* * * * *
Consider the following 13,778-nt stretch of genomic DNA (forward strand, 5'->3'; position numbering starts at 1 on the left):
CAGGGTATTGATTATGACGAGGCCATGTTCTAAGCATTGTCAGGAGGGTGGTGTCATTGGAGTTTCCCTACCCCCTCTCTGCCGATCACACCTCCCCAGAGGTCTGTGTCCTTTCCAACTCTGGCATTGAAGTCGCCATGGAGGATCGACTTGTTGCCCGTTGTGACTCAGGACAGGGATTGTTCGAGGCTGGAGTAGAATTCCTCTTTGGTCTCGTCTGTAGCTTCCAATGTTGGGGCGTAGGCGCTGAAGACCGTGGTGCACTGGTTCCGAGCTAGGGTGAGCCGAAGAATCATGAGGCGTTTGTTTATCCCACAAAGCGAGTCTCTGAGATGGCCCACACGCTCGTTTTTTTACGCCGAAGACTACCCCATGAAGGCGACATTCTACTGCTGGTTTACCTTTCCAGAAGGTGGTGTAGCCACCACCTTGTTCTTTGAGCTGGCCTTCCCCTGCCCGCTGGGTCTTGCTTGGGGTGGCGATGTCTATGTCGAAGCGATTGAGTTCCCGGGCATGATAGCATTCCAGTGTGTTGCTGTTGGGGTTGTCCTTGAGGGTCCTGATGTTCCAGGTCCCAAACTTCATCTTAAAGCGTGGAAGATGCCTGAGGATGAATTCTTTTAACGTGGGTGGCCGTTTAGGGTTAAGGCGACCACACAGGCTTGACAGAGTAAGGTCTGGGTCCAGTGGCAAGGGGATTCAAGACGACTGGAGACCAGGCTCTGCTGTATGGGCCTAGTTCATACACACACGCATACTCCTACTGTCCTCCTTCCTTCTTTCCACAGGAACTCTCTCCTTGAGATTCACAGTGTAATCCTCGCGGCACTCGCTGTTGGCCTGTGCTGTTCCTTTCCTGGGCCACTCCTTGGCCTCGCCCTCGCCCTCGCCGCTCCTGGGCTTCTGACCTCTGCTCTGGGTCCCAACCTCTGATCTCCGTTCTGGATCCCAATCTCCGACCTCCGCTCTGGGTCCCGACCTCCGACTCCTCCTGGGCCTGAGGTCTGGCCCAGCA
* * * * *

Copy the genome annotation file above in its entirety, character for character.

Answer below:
Consider the following 13,778-nt stretch of genomic DNA (forward strand, 5'->3'; position numbering starts at 1 on the left):
CAGGGTATTGATTATGACGAGGCCATGTTCTAAGCATTGTCAGGAGGGTGGTGTCATTGGAGTTTCCCTACCCCCTCTCTGCCGATCACACCTCCCCAGAGGTCTGTGTCCTTTCCAACTCTGGCATTGAAGTCGCCATGGAGGATCGACTTGTTGCCCGTTGTGACTCAGGACAGGGATTGTTCGAGGCTGGAGTAGAATTCCTCTTTGGTCTCGTCTGTAGCTTCCAATGTTGGGGCGTAGGCGCTGAAGACCGTGGTGCACTGGTTCCGAGCTAGGGTGAGCCGAAGAATCATGAGGCGTTTGTTTATCCCACAAAGCGAGTCTCTGAGATGGCCCACACGCTCGTTTTTTTACGCCGAAGACTACCCCATGAAGGCGACATTCTACTGCTGGTTTACCTTTCCAGAAGGTGGTGTAGCCACCACCTTGTTCTTTGAGCTGGCCTTCCCCTGCCCGCTGGGTCTTGCTTGGGGTGGCGATGTCTATGTCGAAGCGATTGAGTTCCCGGGCATGATAGCATTCCAGTGTGTTGCTGTTGGGGTTGTCCTTGAGGGTCCTGATGTTCCAGGTCCCAAACTTCATCTTAAAGCGTGGAAGATGCCTGAGGATGAATTCTTTTAACGTGGGTGGCCGTTTAGGGTTAAGGCGACCACACAGGCTTGACAGAGTAAGGTCTGGGTCCAGTGGCAAGGGGATTCAAGACGACTGGAGACCAGGCTCTGCTGTATGGGCCTAGTTCATACACACACGCATACTCCTACTGTCCTCCTTCCTTCTTTCCACAGGAACTCTCTCCTTGAGATTCACAGTGTAATCCTCGCGGCACTCGCTGTTGGCCTGTGCTGTTCCTTTCCTGGGCCACTCCTTGGCCTCGCCCTCGCCCTCGCCGCTCCTGGGCTTCTGACCTCTGCTCTGGGTCCCAACCTCTGATCTCCGTTCTGGATCCCAATCTCCGACCTCCGCTCTGGGTCCCGACCTCCGACTCCTCCTGGGCCTGAGGTCTGGCCCAGCA